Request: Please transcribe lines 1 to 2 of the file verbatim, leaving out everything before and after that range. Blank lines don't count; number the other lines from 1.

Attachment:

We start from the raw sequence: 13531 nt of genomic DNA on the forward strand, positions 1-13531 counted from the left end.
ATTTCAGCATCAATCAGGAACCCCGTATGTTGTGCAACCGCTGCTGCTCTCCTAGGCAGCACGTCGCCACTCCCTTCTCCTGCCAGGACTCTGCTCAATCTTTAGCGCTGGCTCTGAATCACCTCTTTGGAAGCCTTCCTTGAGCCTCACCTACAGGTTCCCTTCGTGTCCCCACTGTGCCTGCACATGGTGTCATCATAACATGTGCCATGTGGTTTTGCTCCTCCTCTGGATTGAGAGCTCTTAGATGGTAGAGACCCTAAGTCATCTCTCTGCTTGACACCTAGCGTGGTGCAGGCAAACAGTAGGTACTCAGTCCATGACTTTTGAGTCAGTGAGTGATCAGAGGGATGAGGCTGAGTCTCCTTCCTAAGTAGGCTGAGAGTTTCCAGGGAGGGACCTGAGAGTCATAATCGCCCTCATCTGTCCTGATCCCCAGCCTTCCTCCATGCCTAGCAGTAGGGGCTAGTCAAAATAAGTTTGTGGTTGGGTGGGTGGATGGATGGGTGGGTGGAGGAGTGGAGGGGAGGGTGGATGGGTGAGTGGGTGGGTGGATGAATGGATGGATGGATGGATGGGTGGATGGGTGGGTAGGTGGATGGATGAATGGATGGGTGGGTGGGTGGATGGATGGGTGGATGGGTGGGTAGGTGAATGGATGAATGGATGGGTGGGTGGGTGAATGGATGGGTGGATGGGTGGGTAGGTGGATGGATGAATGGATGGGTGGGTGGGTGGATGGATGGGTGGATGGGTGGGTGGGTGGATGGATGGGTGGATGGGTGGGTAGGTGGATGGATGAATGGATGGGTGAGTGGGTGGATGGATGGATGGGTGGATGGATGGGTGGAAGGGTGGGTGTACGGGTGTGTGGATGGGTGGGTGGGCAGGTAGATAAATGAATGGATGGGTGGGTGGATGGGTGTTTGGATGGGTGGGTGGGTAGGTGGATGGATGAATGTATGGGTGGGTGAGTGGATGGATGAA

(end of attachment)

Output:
We start from the raw sequence: 13531 nt of genomic DNA on the forward strand, positions 1-13531 counted from the left end.
ATTTCAGCATCAATCAGGAACCCCGTATGTTGTGCAACCGCTGCTGCTCTCCTAGGCAGCACGTCGCCACTCCCTTCTCCTGCCAGGACTCTGCTCAATCTTTAGCGCTGGCTCTGAATCACCTCTTTGGAAGCCTTCCTTGAGCCTCACCTACAGGTTCCCTTCGTGTCCCCACTGTGCCTGCACATGGTGTCATCATAACATGTGCCATGTGGTTTTGCTCCTCCTCTGGATTGAGAGCTCTTAGATGGTAGAGACCCTAAGTCATCTCTCTGCTTGACACCTAGCGTGGTGCAGGCAAACAGTAGGTACTCAGTCCATGACTTTTGAGTCAGTGAGTGATCAGAGGGATGAGGCTGAGTCTCCTTCCTAAGTAGGCTGAGAGTTTCCAGGGAGGGACCTGAGAGTCATAATCGCCCTCATCTGTCCTGATCCCCAGCCTTCCTCCATGCCTAGCAGTAGGGGCTAGTCAAAATAAGTTTGTGGTTGGGTGGGTGGATGGATGGGTGGGTGGAGGAGTGGAGGGGAGGGTGGATGGGTGAGTGGGTGGGTGGATGAATGGATGGATGGATGGATGGGTGGATGGGTGGGTAGGTGGATGGATGAATGGATGGGTGGGTGGGTGGATGGATGGGTGGATGGGTGGGTAGGTGAATGGATGAATGGATGGGTGGGTGGGTGAATGGATGGGTGGATGGGTGGGTAGGTGGATGGATGAATGGATGGGTGGGTGGGTGGATGGATGGGTGGATGGGTGGGTGGGTGGATGGATGGGTGGATGGGTGGGTAGGTGGATGGATGAATGGATGGGTGAGTGGGTGGATGGATGGATGGGTGGATGGATGGGTGGAAGGGTGGGTGTACGGGTGTGTGGATGGGTGGGTGGGCAGGTAGATAAATGAATGGATGGGTGGGTGGATGGGTGTTTGGATGGGTGGGTGGGTAGGTGGATGGATGAATGTATGGGTGGGTGAGTGGATGGATGAA